The passport was filthy from the abovementioned Irish bar shenanigans, and some Belgian guy had scribbled his phone number on the pages. I had to get a new one before I could travel.
You Can’t Outrun Your Problems
Travel doesn’t solve all your problems! Don’t let anyone tell you that — they be lyin’!
I was naive before my first trip, thinking I’d be a totally badass solo female traveller living a completely different life as long as I could get out of my hometown. Well, turns out it’s not quite that simple, and sometimes it takes a drunken night of crying alone on a curb somewhere lost to realise that.
Travelling might help with some issues, but it’s not a simple solve-all to all your troubles. For me, travelling has often made me even more depressed and lonely than I’ve been before. That’s why I take extra snuggly care of myself on the road now.
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The Fantastic Teachings of Ziggy
Some Goodbyes are the Last
I think we all know this, but you don’t really know something until you understand it. It could be your gramps, it could be your cat, it could be your 28-year-old best mate that you thought you’d grow old with… But the people that we think will always be there when we go…
They’re not always still there when we return.
Life is a strange thing, and it has a tendency to take us the strangest ways. But no matter where it takes you, you always need somewhere — and someone — to retrace your steps to. Don’t ever forget the people that love you most.
Some goodbyes ARE the last. Sometimes, you don’t even get the privilege of that.
It can be easy as a traveller to think that we’re invincible. Travel is where change happens, and home is where everything stays the same. But that simply isn’t true.
When you depart a place, home or otherwise, no matter how much you may intend to return, say a proper goodbye. Hug them fucking tight — a long and vulnerable hug. Tell them just how much you love them. Tell them all the things that you’ll just end up writing in the letters they’ll never read once they’re gone.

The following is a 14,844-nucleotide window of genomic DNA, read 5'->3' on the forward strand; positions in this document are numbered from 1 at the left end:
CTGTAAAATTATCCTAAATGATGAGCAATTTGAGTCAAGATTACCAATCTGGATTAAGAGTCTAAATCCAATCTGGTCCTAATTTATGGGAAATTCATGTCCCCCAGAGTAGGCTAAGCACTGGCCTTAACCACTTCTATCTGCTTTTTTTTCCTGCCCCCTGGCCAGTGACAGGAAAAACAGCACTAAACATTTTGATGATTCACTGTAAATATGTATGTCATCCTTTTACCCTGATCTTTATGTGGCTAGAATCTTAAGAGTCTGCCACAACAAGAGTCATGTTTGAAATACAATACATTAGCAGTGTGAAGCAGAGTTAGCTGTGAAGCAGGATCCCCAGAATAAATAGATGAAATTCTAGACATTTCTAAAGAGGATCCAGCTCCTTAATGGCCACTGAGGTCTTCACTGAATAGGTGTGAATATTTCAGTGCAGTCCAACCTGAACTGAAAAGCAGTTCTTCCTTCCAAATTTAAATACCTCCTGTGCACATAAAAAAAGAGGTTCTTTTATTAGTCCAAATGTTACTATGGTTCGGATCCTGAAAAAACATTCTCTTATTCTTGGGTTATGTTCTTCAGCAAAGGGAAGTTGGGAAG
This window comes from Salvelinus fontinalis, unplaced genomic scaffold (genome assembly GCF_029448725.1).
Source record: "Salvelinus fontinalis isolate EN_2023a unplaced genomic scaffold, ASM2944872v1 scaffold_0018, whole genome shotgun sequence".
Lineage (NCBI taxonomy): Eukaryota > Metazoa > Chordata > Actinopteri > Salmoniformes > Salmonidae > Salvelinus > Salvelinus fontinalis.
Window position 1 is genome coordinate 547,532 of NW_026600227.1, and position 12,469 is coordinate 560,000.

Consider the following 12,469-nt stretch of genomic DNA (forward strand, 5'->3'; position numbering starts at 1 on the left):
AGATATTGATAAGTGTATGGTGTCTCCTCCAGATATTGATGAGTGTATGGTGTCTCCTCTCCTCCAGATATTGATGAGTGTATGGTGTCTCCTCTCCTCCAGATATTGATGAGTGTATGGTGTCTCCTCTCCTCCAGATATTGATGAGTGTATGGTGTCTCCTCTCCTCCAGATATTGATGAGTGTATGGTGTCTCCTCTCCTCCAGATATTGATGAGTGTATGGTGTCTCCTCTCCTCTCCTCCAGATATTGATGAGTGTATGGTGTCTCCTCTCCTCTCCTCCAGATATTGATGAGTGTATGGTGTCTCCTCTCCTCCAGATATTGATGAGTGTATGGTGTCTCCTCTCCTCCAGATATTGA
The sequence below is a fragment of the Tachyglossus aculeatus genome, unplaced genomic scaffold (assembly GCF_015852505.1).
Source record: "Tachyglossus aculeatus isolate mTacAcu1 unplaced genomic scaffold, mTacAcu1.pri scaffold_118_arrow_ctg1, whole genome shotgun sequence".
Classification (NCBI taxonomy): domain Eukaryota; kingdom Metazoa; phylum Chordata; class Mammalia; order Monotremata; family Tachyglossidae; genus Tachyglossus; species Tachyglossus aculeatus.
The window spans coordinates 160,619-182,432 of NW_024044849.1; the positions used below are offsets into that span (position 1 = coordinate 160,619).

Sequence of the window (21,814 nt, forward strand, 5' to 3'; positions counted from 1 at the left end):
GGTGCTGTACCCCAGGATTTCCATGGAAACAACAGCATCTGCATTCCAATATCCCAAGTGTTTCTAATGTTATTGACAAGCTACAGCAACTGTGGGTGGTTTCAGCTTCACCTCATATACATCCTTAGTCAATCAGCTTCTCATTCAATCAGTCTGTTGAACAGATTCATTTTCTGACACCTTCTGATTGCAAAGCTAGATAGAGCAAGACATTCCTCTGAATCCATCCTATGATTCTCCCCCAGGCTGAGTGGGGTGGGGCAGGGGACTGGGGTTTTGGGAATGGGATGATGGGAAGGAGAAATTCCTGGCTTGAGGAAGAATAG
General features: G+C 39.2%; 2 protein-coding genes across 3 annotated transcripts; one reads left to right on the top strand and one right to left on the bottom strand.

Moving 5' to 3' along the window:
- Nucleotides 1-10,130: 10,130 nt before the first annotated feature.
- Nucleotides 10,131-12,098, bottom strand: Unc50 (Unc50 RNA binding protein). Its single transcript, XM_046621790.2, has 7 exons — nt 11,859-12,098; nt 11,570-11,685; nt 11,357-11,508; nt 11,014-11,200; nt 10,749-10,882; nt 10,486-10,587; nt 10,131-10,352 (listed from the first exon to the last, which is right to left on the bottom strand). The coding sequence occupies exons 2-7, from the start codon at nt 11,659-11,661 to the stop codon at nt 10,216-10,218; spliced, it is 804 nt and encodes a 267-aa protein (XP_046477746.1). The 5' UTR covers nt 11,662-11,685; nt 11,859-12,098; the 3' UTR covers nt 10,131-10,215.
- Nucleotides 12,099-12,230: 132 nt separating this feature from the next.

If there was only ONE thing I wish someone had told me before I travelled, it’s this. I wish someone had just reminded me to soak the people I love up just a little longer. And to just take a few extra hugs.
Maybe, just maybe, if someone had told me how it would all go down, I wouldn’t have spent quite so much time away.
Lessons Learned from Clair
Don’t Judge a Country on Arrival
After much anticipation, planning, and excitement, you arrive, and…… you feel like shit.
The 35 degrees in the shade, jet lag, culture shock, and something nasty you’ve caught from the guy sitting in 23F are all colluding to make you feel sure all your life choices to this point have been poor indeed. On top of that, you realise you’ve booked a hostel or perhaps a halfway house (you have suspicions) not 0.7 km from town but actually 7 km from town…
This is absolutely not the time to make any big, rash decisions or start judging your new host country too harshly. Give yourself the time you need to recover and orientate yourself, make a better plan and move on. Some of the best adventures have a truly rough start.
Sometimes You’ve Just Got to Do it Alone
The stars have aligned, finally, you and your bestie have been saving and planning for at least a year. You’ve both got that all-important trifecta down (time, money, motivation) to make this trip happen, but at the very last moment, she tells you she’d rather stay home with Fredric, the new boyfriend she met 3 months ago!!!?
He simply can’t be without her and she really feels it’s the best decision for her. She can’t be dissuaded, you’re heartbroken and in complete shock.
You fork out some of your hard saved travel dollars to pay for your trip mascot, a voodoo doll (coincidently also called Fredric). You vaguely wonder: Should I find another travel buddy? Will I regret going alone? Should I wait for the stars and planets to align once again?